1. I think “Thank you much” is absolutely grammatically correct. It is the widespread acceptance of “Thank you very much” as being the ONLY correct variation that is bizarre. In either sense, “much” is an adverb meaning “to a great degree or extent”, modifying “(to) Thank you”. In the latter sense, “very” is also an adverb, meaning “exceedingly, or to a great degree”. In this sense, saying “Thank you very much” is somewhat redundant, but an accepted means of expressing that a person is incredibly grateful, beyond a typical degree. Most people don’t seem to make this distinction, however (ie. there is very little difference between “Thank you”, “Thank you much” and “Thank you very much”…the phrases are used interchangeably, and assumed to mean the same thing). “Thank you very much” seems to be more widely accepted as the polite/professional variation. In fact, saying “Thank you very much” seems to hold no indication that the speaker is any more grateful than one who just says “Thank you”. “Thank you much” has a more casual and abbreviated connotation, which I think leads some to the conclusion that it is ingenuine or somehow lazy or disrespectful.

    As I stated initially, “Thank you much” is absolutely “correct English”, despite the fact that it may not be commonly used/accepted as such.

  2. Ran said

    For me there are quite a few positive-polarity contexts where “much” only work if they’re modified by an adverb like “very” or “too” or “so” or “how”. Sometimes bare “much” just sounds unusually formal to me, sometimes old-fashioned, and sometimes just wrong. But I’m finding it hard to express a general rule for when that is the case when it is not, and whenever I think about any specific example for more than a few seconds, I lose my ability to tell what I think about it. 😛

  3. EP said

    Maybe these folks were actually German native speakers. Danke sehr is correct – and comes pretty close.

  4. Ellen K. said

    I think the issue is that it’s less idiomatic, and sounds wrong for that reason. And since we usually judge if something’s grammatical by if it sounds right, probably the person thought that, it sounds wrong, so it’s ungrammatical. Oblivious to the fact that there’s really an entirely different reason, in this case, that it sounds wrong.

    No, it’s not ungrammatical. But it’s not idiomatic, and sounds wrong for that reason.

  5. Glen said

    You know how if you say any word enough times, it will start to sound weird? I’ve just realized that ‘much’ reaches that point with very few repetitions.

  6. Jonathon said

    Corpus data to the rescue! It looks like “Thank you much” actually used to be more common than “Thank you very much” but is rarely found in print nowadays. Since it’s not common anymore, it sounds strange, and because it sounds strange, people peeve about it, which further reduces its use. It’s a self-reinforcing trend which is driving “Thank you much” out of the language.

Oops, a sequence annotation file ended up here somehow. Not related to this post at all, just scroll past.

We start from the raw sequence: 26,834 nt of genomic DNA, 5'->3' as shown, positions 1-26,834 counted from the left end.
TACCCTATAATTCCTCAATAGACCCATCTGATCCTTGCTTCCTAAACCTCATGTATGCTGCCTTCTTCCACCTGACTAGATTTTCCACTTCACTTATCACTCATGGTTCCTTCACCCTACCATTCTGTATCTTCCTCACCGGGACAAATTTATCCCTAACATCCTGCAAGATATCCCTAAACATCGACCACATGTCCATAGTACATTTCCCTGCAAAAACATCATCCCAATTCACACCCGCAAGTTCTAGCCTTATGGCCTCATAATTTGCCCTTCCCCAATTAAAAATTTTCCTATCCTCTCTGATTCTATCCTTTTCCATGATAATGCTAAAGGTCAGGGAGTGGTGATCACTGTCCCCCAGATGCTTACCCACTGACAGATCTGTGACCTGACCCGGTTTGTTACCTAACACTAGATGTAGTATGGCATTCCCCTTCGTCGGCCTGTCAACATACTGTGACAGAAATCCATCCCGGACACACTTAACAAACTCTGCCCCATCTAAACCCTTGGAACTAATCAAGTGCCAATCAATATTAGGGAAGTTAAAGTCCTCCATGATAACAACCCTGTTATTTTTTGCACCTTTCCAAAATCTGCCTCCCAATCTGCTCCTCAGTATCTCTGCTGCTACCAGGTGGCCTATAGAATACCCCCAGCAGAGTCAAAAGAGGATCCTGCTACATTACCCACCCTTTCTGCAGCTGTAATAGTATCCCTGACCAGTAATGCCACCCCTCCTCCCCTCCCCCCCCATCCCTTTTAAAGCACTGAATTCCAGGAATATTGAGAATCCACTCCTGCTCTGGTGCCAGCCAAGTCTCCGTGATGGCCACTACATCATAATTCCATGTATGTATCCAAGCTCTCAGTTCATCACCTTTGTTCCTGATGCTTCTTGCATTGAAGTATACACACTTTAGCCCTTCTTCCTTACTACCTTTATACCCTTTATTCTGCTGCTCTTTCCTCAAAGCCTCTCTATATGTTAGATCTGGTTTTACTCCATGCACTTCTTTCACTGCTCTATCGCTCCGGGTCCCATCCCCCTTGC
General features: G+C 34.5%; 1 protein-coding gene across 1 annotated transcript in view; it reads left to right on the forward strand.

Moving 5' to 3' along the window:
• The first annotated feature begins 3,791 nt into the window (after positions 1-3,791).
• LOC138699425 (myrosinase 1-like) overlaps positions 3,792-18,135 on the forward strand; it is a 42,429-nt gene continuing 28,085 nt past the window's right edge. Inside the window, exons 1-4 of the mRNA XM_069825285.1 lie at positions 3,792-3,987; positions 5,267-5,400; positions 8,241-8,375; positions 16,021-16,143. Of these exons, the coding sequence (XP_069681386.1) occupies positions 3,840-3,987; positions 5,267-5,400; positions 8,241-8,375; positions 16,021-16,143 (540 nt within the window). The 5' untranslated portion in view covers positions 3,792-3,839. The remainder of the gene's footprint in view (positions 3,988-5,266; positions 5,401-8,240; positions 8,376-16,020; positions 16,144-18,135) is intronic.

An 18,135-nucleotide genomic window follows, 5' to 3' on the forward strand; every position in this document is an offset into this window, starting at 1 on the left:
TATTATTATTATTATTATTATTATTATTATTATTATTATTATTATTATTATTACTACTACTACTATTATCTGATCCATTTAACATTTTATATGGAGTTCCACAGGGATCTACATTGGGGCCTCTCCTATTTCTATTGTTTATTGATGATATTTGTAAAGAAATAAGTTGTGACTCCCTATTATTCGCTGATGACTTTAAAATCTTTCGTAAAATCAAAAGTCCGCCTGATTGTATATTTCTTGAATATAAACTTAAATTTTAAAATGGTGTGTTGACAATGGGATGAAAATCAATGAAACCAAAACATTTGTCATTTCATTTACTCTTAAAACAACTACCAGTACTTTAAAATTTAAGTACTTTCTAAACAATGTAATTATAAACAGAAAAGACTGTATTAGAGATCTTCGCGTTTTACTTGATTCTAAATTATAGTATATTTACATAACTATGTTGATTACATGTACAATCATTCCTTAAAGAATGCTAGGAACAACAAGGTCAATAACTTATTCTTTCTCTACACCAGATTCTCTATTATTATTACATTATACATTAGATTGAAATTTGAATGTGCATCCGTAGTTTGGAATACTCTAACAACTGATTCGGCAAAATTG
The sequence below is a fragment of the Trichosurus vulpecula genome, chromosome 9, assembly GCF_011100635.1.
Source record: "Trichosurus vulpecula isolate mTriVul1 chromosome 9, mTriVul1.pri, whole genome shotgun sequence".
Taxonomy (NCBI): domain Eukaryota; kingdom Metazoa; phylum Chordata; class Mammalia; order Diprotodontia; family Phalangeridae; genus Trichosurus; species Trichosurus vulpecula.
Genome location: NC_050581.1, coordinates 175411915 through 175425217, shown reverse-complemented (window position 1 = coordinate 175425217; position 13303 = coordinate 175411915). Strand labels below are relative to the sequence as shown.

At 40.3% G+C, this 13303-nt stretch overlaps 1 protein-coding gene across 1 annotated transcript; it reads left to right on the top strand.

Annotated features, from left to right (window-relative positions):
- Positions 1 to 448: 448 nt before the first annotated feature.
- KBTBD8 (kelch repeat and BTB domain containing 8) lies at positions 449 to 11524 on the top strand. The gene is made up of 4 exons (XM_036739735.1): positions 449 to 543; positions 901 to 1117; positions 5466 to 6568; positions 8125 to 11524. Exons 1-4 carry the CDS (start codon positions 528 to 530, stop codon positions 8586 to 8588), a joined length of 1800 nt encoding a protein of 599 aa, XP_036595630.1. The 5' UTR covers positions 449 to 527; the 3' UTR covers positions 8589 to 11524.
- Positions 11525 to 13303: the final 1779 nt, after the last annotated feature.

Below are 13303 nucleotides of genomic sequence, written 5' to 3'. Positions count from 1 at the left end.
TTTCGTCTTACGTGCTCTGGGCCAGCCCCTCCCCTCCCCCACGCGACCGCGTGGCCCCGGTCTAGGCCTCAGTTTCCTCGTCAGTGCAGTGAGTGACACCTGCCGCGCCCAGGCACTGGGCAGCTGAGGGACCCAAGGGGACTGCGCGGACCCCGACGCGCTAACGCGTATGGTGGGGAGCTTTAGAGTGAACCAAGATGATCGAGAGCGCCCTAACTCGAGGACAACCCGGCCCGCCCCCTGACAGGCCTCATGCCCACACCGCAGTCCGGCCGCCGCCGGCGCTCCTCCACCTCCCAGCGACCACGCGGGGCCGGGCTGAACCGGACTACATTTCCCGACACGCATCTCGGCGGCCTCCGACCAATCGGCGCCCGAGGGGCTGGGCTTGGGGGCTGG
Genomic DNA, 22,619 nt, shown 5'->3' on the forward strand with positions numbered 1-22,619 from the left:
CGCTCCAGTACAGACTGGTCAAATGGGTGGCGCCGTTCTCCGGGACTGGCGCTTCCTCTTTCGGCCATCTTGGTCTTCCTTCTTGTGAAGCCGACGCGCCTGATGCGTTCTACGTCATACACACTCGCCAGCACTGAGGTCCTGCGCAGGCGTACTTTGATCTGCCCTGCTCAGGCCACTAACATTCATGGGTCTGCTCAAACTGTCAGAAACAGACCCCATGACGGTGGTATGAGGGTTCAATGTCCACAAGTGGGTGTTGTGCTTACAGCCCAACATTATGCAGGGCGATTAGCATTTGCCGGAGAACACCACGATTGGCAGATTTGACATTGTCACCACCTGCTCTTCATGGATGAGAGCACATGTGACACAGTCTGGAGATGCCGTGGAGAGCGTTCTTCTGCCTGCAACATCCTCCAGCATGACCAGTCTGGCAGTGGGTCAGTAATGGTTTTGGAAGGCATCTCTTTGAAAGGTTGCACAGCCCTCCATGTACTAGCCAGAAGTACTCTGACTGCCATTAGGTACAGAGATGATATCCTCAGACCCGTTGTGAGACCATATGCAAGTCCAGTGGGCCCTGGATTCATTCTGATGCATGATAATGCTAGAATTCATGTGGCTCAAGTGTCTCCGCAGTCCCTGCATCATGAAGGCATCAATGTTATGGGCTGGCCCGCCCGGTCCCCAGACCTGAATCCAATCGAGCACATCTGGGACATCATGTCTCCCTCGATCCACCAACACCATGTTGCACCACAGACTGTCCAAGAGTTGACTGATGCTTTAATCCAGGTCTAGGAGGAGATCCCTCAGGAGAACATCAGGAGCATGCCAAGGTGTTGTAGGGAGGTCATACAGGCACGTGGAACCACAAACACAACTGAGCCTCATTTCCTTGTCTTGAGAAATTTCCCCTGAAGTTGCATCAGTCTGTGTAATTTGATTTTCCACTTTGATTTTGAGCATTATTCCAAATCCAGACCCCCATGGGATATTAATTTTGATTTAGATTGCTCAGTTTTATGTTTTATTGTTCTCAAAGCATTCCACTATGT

7. First of all, “thank you” and all of its variations are ‘interjection phrases’ — something that grammars tend to shy away from; CGEL basically just says that there is nothing interesting about their structure. I disagree, especially in the case of “thank you” because it has a structure and permits a fairly wide range of variations:

    thank you
    thanks a million
    thanks a lot
    thank you very much
    thank you so much
    thank you so very much
    thank you from the bottom of my heart
    thank you immeasurably

    And all of these can be followed by “for …”, and “from …”.

    The structure of these phrases is similar to other interjections that look like imperatives: “bless you”, “fuck you”, etc, but they are not imperatives because their objects are “you”, and imperatives (normally) have “you” as subject (if it was also the object, it would be “yourself”).

    Most of these phrases sound natural because they have become idiomatic, and “thank you much” may become idiomatic if it catches on and gets used enough.

    But right now it is weird. And it is weird for the reasons that have been discussed above: “much” doesn’t doesn’t appear in places like that. We don’t say “I’d like to hang out with you much” or “bless you much” or “screw you much”. “(I) miss you much” might be getting more and more popular, but that just means it is entering into idiomatic usage — not that it is grammatical. So “miss you much” and “thank you much” are no more grammatical than “long time no see”.

    • Neal said

      Well said. In short: grammatical, no; incomplete sentence, not applicable.

      Maybe you can answer a question I had while writing the post. I heard somewhere (probably a language lesson) that in Mandarin Chinese, you can’t say that something is merely “good”; you have to add some kind of qualifier, such as “very”. Is this true?